Mosquito populations may be dropping with the temperature outside right now, and that means this is the right time to ramp up mosquito prevention efforts, says Dr. Uriel Kitron.
Kitron is an expert on mosquito-borne diseases and a professor and chair of environmental sciences at Emory University. He was recently in Miami to give a talk about his research. He sat down with Health News Florida to talk about mosquito control and the Zika virus.
Health News Florida: How did you end up being someone who researches the Zika virus?
Kitron: So I am an ecologist and an epidemiologist, so I've been working on mosquito and other vector-borne diseases like Lyme disease for many years. I was working on a dengue project in Northeast Brazil when Zika came into play. So it was logical since we were working with the mosquito anyway.
Initially it was an interesting, unimportant virus that causes a mild disease--fever and rash and that's it. Our first paper didn’t even talk about all the complications.
Then maybe throughout September, October  people started to notice the serious side effects -- both the neurological complications and more importantly, the microcephaly. So then it became a completely different story.
How did that change your research priorities?
I don’t know if it changed my research priorities so much. But it changed the way we look at this as an interesting virus.
It became a story not only interesting epidemiologically, but also because the way it was all this kind of social, economic, even ethical issues. So I ended up collaborating with a history professor at Emory looking at some of those aspects.
The social and ethical issues—can you tell me a little bit more about what you're thinking of there?
Maybe the most important one is the issue of inequality. At all levels: between the haves and have nots, people in the north people in the south, women and men, et cetera et cetera.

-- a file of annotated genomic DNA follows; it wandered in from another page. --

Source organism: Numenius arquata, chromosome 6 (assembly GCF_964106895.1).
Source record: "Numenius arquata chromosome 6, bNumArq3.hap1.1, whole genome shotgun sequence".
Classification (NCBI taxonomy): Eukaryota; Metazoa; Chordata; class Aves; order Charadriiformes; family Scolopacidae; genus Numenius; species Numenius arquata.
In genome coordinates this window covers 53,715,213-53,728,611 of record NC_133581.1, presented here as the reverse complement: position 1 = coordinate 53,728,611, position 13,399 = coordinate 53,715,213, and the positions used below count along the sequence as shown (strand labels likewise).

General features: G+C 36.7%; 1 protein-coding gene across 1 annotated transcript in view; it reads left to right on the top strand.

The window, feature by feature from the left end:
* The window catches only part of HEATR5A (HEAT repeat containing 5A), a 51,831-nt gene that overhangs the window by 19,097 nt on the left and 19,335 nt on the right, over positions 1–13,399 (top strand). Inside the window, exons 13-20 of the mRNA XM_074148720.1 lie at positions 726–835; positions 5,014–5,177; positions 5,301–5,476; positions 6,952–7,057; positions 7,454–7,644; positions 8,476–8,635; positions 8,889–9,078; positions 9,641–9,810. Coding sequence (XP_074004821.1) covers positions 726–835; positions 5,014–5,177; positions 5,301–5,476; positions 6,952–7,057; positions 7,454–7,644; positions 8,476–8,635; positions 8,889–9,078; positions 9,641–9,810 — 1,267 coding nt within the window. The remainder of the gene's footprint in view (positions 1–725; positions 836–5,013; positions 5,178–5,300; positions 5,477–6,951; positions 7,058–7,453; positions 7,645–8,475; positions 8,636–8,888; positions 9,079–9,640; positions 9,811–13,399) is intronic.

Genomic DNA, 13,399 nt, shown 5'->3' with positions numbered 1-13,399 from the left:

It's the issue of reproductive rights in Brazil. Abortion is illegal. Which means that if you're poor and live in a favela, you don't have many choices, or very dangerous ones. If you're a rich woman in Sao Paolo you could go to Europe for three months. I'm exaggerating a little bit, but those things happen.
It raises issues like you also hear in Miami about the use of insecticides. And your relative risk of using insecticide versus of the risk of the complications.
It raises the issues about--which to me are important--about collaborative science versus what I call “parachute science.” People say, “Oh, something important is happening; you could get a grant.”
One interesting question is: If we could eradicate Aedes aegypti, which is the mosquito that carries Zika and dengue and yellow fever, should we do it? It’s the issue of the ethics of eradicating a species if we can.
What strikes you here when you think about what this area needs to be doing to prevent this virus?
What do we do now? How do we prepare for next year? How do we actually conduct the kind of surveillance and breeding-site larvae control work to reduce the probability of an outbreak next year? That I think would be the real challenge at all levels.
Now—that slow period, not the rainiest period—is the time to actually target our interventions.
We look forward to it because there's no outbreaks, but also you look forward to it because the mosquito population is low. You can be more effective if you find the more limited locations where mosquitoes are breeding. The mosquitoes are more clustered. If you are very good at finding them, for the same amount of money you will be more effective.
We published an article a while back talking about dengue surveillance and the cost of missing the first case by about three weeks. Surveillance that would catch it early would save millions and millions of dollars compared to an outbreak that was festering for a while.